Robin Williams’ daughter Zelda says she feels like a ‘roadside memorial’ on anniversary of father’s death: ‘It’s simply too much’

Beloved actor and comedian died by suicide four years ago

Ellie Harrison
Tuesday 11 August 2020 08:47
Comments
Robin's Wish trailer

Robin Williams’ daughter Zelda had spoken out about how difficult she finds the anniversary of her father’s death.

The beloved actor and comedian died by suicide aged 63 on 11 August 2014. He had been suffering from depression and Lewy Body Dementia.

In a candid post on Twitter, Williams’ daughter – who is also an actor – said she would be taking the day off social media as she finds the flood of online tributes every year hard to cope with.

“Tomorrow is dad’s death anniversary,” the 31-year-old wrote. “As always, I will not be here.”

She said she struggles to be the person who is “expected to graciously accept the world’s need to share their memories of him”, adding: “While I am constantly touched by all of your boundless continued love for him, some days it can feel a bit like being seen as a roadside memorial – a place, not a person, where people drive past and leave their sentiments to then go about their days comforted their love for him was witnessed.”

She continued: “But sometimes, that leaves me emotionally buried under a pile of other’s memories instead of my own. After all, even roses by the truckload still weigh a ton.”

She added that on 11 August every year, the emotional weight is “simply too much” to bare.

Zelda then posted a series of resources available for those seeking help with suicide prevention and mental health.

Zelda is the daughter of Williams and his second wife, Marsha Graces, with whom he also had a son, Cody, 28. He also fathered another son, Zachary, 38, with his first wife Valerie Velardi.

Williams starred in classic films such as Mrs Doubtfire, Good Morning Vietnam and Disney’s Aladdin. He won an Oscar for his supporting role as a psychologist in Good Will Hunting.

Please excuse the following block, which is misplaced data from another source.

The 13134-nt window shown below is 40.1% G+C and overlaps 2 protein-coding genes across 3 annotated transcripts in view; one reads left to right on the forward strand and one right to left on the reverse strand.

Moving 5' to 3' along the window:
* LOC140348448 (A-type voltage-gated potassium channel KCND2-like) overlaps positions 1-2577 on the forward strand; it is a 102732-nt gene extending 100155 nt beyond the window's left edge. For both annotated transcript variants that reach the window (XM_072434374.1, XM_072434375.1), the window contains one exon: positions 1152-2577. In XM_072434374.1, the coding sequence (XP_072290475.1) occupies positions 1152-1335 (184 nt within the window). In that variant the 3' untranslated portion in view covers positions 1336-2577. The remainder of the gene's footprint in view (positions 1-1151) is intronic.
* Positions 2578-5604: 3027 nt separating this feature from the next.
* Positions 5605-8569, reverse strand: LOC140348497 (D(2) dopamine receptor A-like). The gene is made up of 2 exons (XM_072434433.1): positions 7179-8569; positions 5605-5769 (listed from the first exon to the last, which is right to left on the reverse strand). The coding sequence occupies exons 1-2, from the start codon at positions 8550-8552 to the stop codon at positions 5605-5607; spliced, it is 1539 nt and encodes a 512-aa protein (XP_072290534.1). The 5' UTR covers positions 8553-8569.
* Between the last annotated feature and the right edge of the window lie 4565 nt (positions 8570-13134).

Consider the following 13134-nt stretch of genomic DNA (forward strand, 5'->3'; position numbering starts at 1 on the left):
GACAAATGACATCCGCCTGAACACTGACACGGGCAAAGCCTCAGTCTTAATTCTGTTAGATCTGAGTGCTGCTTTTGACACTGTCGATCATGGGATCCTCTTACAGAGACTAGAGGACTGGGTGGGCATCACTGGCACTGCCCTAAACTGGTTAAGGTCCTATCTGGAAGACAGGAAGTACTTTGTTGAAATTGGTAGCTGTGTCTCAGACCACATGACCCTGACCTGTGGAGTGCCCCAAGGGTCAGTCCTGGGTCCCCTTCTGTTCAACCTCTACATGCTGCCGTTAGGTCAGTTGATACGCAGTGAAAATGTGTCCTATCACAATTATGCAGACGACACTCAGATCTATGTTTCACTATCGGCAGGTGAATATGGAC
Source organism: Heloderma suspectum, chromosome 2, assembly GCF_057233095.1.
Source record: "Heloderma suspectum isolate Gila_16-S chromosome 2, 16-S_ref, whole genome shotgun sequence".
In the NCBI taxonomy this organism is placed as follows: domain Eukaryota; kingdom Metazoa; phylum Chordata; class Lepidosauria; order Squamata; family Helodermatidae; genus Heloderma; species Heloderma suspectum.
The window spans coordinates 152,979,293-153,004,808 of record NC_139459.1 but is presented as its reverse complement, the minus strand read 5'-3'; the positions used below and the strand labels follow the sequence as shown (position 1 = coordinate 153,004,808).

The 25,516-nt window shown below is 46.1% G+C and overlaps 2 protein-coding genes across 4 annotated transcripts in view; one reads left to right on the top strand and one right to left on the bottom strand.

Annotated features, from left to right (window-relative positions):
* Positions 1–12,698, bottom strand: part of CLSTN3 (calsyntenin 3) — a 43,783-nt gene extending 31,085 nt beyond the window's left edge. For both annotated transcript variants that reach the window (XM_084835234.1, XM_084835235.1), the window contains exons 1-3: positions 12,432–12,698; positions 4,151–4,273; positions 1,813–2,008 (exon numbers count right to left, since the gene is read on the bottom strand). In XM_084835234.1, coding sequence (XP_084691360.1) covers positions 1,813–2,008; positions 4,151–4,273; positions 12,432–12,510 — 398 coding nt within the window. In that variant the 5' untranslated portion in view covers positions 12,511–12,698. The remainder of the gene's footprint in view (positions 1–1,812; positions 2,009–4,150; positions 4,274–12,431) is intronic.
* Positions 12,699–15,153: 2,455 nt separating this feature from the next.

If you are experiencing feelings of distress and isolation, or are struggling to cope, The Samaritans offers support; you can speak to someone for free over the phone, in confidence, on 116 123 (UK and ROI), email jo@samaritans.org, or visit the Samaritans website to find details of your nearest branch.

If you are based in the USA, and you or someone you know needs mental health assistance right now, call National Suicide Prevention Helpline on 1-800-273-TALK (8255). The Helpline is a free, confidential crisis hotline that is available to everyone 24 hours a day, seven days a week.

Register for free to continue reading

Registration is a free and easy way to support our truly independent journalism

By registering, you will also enjoy limited access to Premium articles, exclusive newsletters, commenting, and virtual events with our leading journalists

Please enter a valid email
Please enter a valid email
Must be at least 6 characters, include an upper and lower case character and a number
Must be at least 6 characters, include an upper and lower case character and a number
Must be at least 6 characters, include an upper and lower case character and a number
Please enter your first name
Special characters aren’t allowed
Please enter a name between 1 and 40 characters
Please enter your last name
Special characters aren’t allowed
Please enter a name between 1 and 40 characters
You must be over 18 years old to register
You must be over 18 years old to register
Opt-out-policy
You can opt-out at any time by signing in to your account to manage your preferences. Each email has a link to unsubscribe.

By clicking ‘Create my account’ you confirm that your data has been entered correctly and you have read and agree to our Terms of use, Cookie policy and Privacy notice.

This site is protected by reCAPTCHA and the Google Privacy policy and Terms of service apply.

Already have an account? sign in

By clicking ‘Register’ you confirm that your data has been entered correctly and you have read and agree to our Terms of use, Cookie policy and Privacy notice.

This site is protected by reCAPTCHA and the Google Privacy policy and Terms of service apply.

Register for free to continue reading

Registration is a free and easy way to support our truly independent journalism

By registering, you will also enjoy limited access to Premium articles, exclusive newsletters, commenting, and virtual events with our leading journalists

Already have an account? sign in

By clicking ‘Register’ you confirm that your data has been entered correctly and you have read and agree to our Terms of use, Cookie policy and Privacy notice.

This site is protected by reCAPTCHA and the Google Privacy policy and Terms of service apply.

Join our new commenting forum

Join thought-provoking conversations, follow other Independent readers and see their replies

Comments

Thank you for registering

Please refresh the page or navigate to another page on the site to be automatically logged inPlease refresh your browser to be logged in